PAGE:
Then a sailor, now H. M. author

From the cover of Herman Melville’s 1849 travel journal
Houghton Library, Harvard University, Cambridge

On 11th October 1849, two years before the publication of his opus, Moby-Dick, American novelist Herman Melville boarded a liner in New York and headed for London where he was to live for a few months while finding a publisher for his next book, White-Jacket. He wrote this journal entry the day before arriving in Dover, ten years since he had last seen English shores whilst working on a merchant ship. Melville returned to the U.S. early the next year and, freshly inspired by his trip to Europe, began work on the novel for which he is now best known.

The Diary Entry

Sunday, Nov 4

Looked out of my window first thing upon rising & saw the Isle of Wight again – very near – ploughed fields &c. Light head wind – expected to be in a little after breakfast time. About 10 A.M. rounded the Eastern end of the Isle, when it fell flat calm. The town in sight by telescope. Were becalmed about three or four hours. Foggy, drizzly; long faces at dinner – no porter bottles. Wind came from the West at last. Squared the yards & struck away for Dover – distant 60 miles. At 6 o’clock (evening) passed Dungeness – then saw the Beachy Head light. Close reefed the topsails so as not to run too fast. Expect now to go ashore tomorrow morning early at Dover – & get to London via Canterbury Cathedral. Mysterious hint dropped me about my green coat. Talked with the Pilot about the perils of the Channel. He told a story of running down a brig in a steamer &c. It is now eight o’clock in the evening. I am alone in my stateroom – lamp in tumbler. Spite of past disappointments I feel that this is my last night aboard the Southampton. This time tomorrow I shall be on land, & press English earth after the lapse of ten years – then a sailor, now H. M. author of “Peedee,” “Hullabaloo” & “Pog-Dog” [“Typee,” “Omoo” and “Mardi,” his earlier works]. For the last time I lay aside my “log,” to add a line or two to Lizzie’s letter – the last I shall write aboard. (“Where dat old man?” – “Where books?”) [phrases regularly uttered by his young boy].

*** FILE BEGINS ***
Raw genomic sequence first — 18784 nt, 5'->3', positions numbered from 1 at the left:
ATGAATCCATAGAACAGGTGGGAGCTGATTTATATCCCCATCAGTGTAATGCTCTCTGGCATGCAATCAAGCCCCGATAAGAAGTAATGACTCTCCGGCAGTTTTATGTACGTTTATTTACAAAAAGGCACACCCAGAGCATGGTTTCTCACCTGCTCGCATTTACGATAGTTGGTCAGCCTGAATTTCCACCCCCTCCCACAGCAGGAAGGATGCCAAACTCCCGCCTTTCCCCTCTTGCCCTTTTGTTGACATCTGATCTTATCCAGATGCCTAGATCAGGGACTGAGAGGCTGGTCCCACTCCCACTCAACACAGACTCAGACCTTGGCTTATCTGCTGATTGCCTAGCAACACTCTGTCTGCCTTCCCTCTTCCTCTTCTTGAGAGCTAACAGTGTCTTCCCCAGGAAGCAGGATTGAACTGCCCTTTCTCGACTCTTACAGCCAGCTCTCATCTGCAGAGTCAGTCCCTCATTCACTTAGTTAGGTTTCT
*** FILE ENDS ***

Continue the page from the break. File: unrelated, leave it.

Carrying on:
Further Reading

Herman Melville’s papers live at Houghton Library, who have made this particular journal viewable online. In 1948 it was published by Harvard University Press with the title Journal of a Visit to London and the Continent, 1849-1850, edited by his granddaughter, Eleanor Melville Metcalf. That book can also be read online at the Internet Archive.


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